Throw out the old policy menu
21 June 2020
Telecommuting is one of the great novelties of our lives in this age of COVID-19. It isn’t that the technology is new of course, but the manner in which we use it definitely is. You can be at a meeting in Riyadh in the morning, participate in a debate in Berlin in the early afternoon, and be in a workshop in Washington, D.C before dinner, all the while staying at home in Ankara. No jet lags, no overnight stays, no hassle at crowded airports. You can participate in the global debate – at times more than it is necessary, as we now have more free time than usual.
Ready for the second round?
14 June 2020
We are all getting ready for the second round of the fight between the virus and humanity. The first round was all about “flattening the curve,” meaning that we had to limit contagion through severe physical distancing measures, lockdowns and curfews. The virus has equalized all economies in this first stage, if I may say so. It didn’t matter how rich or poor your country was, your population was vulnerable just the same, and you had to shut down your economy just the same. As Jerome H. Powell, chair of the Federal Reserve, put it so elegantly, “It’s the virus, not the usual suspects” that led to the sudden stop in global economic activity.
The virus and the unicorn
07 June 2020
It was my new year’s wish in 2019 to see the first Turkish unicorn that year, but I was disappointed. These mythical creatures are startup companies with a value of over $1 billion. There was a long list of them created by the venture capital industry all around the world, hailing from developing and developed countries, and yet none had come from Turkey. Finally, last week, Zynga acquired the Istanbul-based Peak Games for $1.8 billion. It was none other than the coronavirus that brought the first unicorn to Turkey.
A change in the nature of uncertainty
24 May 2020
The COVID-19 induced uncertainty has brought a sudden stop to real economic activity. We needed to slow down the spread of the virus to gain time and get to know the virus better. But now we are finally thinking about living with the virus, as new cases are subsiding. We cannot yet magically lift uncertainty, but we have a better sense of things. We are gradually moving away from the world of complete uncertainty into a world where we can assign probabilities to different eventualities, kind of moving from crisis management to change management. That’s what reopening is to many.
17 May 2020
Living in Ankara, I usually have to endure several tiring flights to participate in the events of universities, think tanks and international institutes. That is why the recent shift to virtual events has been a welcome development for me. Last week Fed Chairman Jerome H. Powel participated in one such virtual event at the Peterson Institute for International Economics in DC. He was saying that monetization was not that bad this time around. “The virus is the cause, not the usual suspects — something worth keeping in mind as we respond,” he said. I find this particularly important.
Our Three Weeks with the COVID-19 Virus
14 May 2020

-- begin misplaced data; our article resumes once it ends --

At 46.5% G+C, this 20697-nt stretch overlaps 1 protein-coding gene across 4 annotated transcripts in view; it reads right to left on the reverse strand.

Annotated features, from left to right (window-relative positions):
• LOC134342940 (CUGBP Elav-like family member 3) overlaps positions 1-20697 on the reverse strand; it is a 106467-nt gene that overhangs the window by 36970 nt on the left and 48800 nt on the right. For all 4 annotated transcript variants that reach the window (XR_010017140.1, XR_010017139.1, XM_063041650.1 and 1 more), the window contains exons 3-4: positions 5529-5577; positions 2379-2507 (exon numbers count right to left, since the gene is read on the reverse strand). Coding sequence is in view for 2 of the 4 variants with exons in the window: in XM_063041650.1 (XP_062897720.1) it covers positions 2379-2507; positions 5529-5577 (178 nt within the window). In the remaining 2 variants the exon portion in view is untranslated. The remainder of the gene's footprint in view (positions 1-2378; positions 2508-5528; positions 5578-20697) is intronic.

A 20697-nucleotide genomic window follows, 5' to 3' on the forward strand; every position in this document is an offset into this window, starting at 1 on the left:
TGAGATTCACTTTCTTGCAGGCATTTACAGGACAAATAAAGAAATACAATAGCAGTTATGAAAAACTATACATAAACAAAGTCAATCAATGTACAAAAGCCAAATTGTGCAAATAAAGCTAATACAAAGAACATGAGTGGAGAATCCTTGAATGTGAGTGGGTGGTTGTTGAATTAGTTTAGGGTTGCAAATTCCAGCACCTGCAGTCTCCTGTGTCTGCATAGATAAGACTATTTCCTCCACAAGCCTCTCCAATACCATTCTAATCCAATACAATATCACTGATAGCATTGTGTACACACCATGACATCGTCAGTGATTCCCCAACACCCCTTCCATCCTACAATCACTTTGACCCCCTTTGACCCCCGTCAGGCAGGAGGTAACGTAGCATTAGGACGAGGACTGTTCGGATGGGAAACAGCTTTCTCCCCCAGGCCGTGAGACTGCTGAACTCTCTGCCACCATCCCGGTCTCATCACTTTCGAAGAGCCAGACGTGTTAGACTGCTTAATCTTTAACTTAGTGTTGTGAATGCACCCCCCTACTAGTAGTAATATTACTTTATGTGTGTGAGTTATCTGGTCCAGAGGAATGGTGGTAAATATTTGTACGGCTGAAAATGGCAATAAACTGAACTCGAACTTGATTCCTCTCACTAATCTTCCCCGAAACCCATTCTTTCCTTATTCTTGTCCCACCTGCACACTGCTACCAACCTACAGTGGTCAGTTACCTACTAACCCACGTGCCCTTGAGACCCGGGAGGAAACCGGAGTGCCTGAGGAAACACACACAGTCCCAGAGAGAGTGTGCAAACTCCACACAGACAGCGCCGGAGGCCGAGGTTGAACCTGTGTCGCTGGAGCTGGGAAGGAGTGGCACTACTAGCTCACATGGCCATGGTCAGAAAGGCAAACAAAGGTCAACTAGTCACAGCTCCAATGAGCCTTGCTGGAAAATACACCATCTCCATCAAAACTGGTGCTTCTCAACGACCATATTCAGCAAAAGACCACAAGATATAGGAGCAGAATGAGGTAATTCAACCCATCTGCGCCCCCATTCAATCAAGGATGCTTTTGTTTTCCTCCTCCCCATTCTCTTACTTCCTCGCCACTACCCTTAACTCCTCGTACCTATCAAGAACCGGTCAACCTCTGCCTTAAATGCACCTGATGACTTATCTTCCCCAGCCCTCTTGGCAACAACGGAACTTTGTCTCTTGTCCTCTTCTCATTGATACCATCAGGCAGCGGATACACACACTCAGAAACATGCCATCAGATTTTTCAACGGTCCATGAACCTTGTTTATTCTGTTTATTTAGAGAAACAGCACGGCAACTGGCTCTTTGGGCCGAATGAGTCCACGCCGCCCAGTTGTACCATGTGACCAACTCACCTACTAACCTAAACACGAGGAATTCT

We thought for the first three days that it was a simple cold. But our sickness did not go away. Then, on the morning of 28 March 2020, Zeynep, my wife woke up complaining of severe headaches and pains in her joints. Soon her temperature rose to 38.5 C. Realizing what might be happening I immediately contacted our friend, Prof Dr Haluk Özen, Rector of Hacettepe University in Ankara, one of Turkey's best medical facilities. We were advised to go straight to the Department of Infectious Diseases at the Hospital.
On the Shape of Recovery
10 May 2020
COVID-19 requires true leadership. Winston Churchill’s words come to mind: “sometimes doing your best is not good enough. You must do what is required.” In the uncharted waters of the fight against coronavirus, that’s what we need to keep in mind.
Why we aren’t going to be ‘roaring back’ to life
03 May 2020
When asked about the world economy after COVID-19, the U.K.’s Boris Johnson said that there was “absolutely no reason why economies worldwide should not come roaring back.” This was an extraordinary statement, and the prime minister obliged his audience with an explanation: “This is unlike 2008, there isn’t a systematic problem within the economy.” I disagree.
Helping the WHO to focus is what the G20 is about
19 April 2020
President Donald Trump attacked the World Health Organization (WHO) this week, announcing a 60-day freeze of U.S. funding going into the organization. He said the WHO has “failed in its basic duty.” The president is an unashamed populist, and it’s almost inappropriate to take his words as a reflection of his thoughts. What is important here is how international organizations are going to come out of this, and two of the most important I’m thinking of here are the World Health Organization (WHO) and the G20, both of which are vital in this crisis.
A different kind of recession
12 April 2020
COVID-19 is now stopping economic activity all over the planet. It is not the infectious disease itself that causes this effect, but the social distancing measures we have taken to buy us time. This is “the worst economic fallout since the Great Depression,” said Kristalina Georgieva, the Bulgarian economist who is now the head of the International Monetary Fund (IMF). We are used to have sudden stops in economic activity before in our part of the world, but this one is totally different.